Here I am, pushing my way into a new novel, and like all project beginnings it takes quite a degree of commitment to stay focused, when there is a lot of white space on the screen and not nearly enough little black letters. In my writing, there is strength in numbers, as I tend to write more than I need and then winnow it down in the rewriting process. I also didn’t like being at school when there weren’t enough people around, like in the afternoon when most folks had left, so maybe I just feel more comfortable in crowds than the average person.
And even so, I have my limits. Some things, like the persistent plucking of an errant guitar string, will get on my nerves after not too long a time. Too bad the inept musician lives right upstairs.
It begins at seemingly random intervals, first with the drop-dragging of equipment from one of his living room to the little alcove that is off to the side, which is precisely above my writing desk. He’ll test the volume with the G string—not a chord, mind you, for he hasn’t gone anywhere near the idea of strumming multiple strings at a time yet—and then it’s full swing for at least half an hour. G, G, G, G, F, F, F, F, E, E, E, E. It seems to be the worst way to practice, unless he’s trying to train himself to remember where the string is and which fret to hit. It reminds me a little of my high school typing class. I can still hear the teacher, Miss Radice, clucking out at us, “SDS space LKL space DFD space KJK space.” While it turns out that typing was the single most important class I took in high school, it certainly wasn’t enjoyable.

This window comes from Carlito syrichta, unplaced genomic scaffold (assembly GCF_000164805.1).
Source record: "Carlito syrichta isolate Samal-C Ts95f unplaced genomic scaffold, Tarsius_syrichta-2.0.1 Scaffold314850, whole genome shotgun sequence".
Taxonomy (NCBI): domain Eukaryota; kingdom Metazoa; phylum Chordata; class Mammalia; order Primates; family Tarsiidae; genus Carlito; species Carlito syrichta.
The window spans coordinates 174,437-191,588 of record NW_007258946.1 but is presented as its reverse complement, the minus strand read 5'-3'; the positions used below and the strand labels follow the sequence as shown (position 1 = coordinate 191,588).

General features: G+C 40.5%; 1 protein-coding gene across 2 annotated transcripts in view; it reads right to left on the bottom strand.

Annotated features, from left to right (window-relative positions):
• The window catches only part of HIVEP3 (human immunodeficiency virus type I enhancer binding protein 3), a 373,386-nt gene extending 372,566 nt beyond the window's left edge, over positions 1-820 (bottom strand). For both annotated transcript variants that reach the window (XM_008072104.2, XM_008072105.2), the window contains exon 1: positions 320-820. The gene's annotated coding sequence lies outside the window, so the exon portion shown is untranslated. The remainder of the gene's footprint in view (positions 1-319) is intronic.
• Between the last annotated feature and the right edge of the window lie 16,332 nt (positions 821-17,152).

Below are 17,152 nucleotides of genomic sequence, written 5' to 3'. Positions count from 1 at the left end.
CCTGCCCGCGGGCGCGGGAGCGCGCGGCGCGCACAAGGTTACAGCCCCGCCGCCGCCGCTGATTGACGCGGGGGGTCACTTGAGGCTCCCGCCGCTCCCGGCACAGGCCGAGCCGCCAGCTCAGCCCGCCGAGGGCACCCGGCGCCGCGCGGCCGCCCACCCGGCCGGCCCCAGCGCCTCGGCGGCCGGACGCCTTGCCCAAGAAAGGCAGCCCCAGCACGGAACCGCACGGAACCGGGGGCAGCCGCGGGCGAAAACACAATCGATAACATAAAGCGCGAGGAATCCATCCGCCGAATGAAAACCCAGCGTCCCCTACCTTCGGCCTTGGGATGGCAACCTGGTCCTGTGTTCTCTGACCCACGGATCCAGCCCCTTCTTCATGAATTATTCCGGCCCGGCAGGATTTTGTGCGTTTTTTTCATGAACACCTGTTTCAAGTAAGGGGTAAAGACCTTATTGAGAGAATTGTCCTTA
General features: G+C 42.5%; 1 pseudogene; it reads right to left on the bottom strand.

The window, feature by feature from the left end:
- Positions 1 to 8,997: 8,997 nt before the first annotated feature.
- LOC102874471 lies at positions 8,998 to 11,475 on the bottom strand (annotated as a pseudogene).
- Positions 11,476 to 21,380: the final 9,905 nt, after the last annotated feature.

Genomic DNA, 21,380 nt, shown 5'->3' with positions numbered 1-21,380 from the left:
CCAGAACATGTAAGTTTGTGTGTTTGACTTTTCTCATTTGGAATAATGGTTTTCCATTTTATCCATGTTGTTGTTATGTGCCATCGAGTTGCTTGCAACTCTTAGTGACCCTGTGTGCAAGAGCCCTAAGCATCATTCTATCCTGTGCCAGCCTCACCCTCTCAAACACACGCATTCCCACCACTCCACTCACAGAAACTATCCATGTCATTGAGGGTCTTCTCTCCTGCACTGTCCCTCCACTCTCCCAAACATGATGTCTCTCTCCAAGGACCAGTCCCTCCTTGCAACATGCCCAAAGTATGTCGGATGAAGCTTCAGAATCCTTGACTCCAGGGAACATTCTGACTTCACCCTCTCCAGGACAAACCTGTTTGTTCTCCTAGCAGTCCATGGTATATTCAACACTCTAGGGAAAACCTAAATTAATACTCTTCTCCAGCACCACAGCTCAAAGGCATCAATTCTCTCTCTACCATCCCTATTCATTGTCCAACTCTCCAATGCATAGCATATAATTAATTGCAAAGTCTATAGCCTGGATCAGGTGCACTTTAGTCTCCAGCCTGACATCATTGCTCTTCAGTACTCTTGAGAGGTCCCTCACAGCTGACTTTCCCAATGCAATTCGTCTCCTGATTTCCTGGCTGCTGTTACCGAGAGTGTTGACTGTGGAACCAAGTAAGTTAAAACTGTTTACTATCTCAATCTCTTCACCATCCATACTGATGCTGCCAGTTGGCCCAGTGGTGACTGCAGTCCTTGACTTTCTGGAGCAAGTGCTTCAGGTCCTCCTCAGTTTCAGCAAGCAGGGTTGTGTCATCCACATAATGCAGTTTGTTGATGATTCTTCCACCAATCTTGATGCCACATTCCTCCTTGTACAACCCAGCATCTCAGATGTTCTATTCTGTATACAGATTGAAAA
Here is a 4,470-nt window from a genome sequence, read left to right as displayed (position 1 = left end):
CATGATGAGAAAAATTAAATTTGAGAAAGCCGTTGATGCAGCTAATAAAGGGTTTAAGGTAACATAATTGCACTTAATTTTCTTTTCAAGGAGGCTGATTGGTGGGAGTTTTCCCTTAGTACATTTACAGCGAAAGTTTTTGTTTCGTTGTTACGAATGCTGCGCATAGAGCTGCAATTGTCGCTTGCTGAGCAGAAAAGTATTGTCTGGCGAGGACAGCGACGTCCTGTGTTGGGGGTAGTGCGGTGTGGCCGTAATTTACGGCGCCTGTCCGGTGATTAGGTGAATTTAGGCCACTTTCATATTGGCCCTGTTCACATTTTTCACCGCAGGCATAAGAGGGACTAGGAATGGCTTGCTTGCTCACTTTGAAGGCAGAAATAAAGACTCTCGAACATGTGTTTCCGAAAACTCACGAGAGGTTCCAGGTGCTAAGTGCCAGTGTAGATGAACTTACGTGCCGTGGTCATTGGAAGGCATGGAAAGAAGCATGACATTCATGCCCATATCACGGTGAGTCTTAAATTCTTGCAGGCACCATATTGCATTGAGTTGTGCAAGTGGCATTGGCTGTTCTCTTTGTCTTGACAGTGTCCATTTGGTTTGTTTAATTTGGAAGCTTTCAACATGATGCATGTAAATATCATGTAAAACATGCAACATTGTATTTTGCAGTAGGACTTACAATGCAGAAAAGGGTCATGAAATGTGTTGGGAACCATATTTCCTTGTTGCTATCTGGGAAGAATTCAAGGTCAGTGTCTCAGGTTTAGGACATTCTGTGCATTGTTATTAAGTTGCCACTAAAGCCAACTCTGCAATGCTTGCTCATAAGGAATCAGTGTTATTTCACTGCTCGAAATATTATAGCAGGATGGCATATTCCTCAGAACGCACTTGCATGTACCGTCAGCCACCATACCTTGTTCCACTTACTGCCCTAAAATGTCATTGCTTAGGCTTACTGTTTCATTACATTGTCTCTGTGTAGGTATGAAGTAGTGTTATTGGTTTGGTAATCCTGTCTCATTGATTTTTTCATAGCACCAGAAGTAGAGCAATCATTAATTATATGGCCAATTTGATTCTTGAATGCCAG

Neither is the string plucker’s melodies, nor the way they float through the subfloor into my apartment. I suppose this year’s bad guitarist is just last year’s boundary-less college students who used to traipse across our back lawn on their way to and from class. And although the water in the pipes is loud and wakes me up at night, it’s not nearly as bad as when it rained in our kitchen from the shower upstairs.
I’ve taken to playing iTunes loudly when he starts flicking the cords, almost like a magical ward against his brutal deconstruction of music. I’ll put on electronica because that seems to create the least amount of cognitive dissonance, and then I can continue writing. Or I’ll leave the apartment and go write for a couple of hours and leave him to his study. Perhaps I should be kinder but I feel like if he can shell out the money for an electric guitar and an amp, he can pay for some cheap guitar lessons, instead of trying to peck his way into capability. Because the step after SDS space LKL is to string letters together to form words, sentences, paragraphs, grand thought.
Or gripe. Same difference.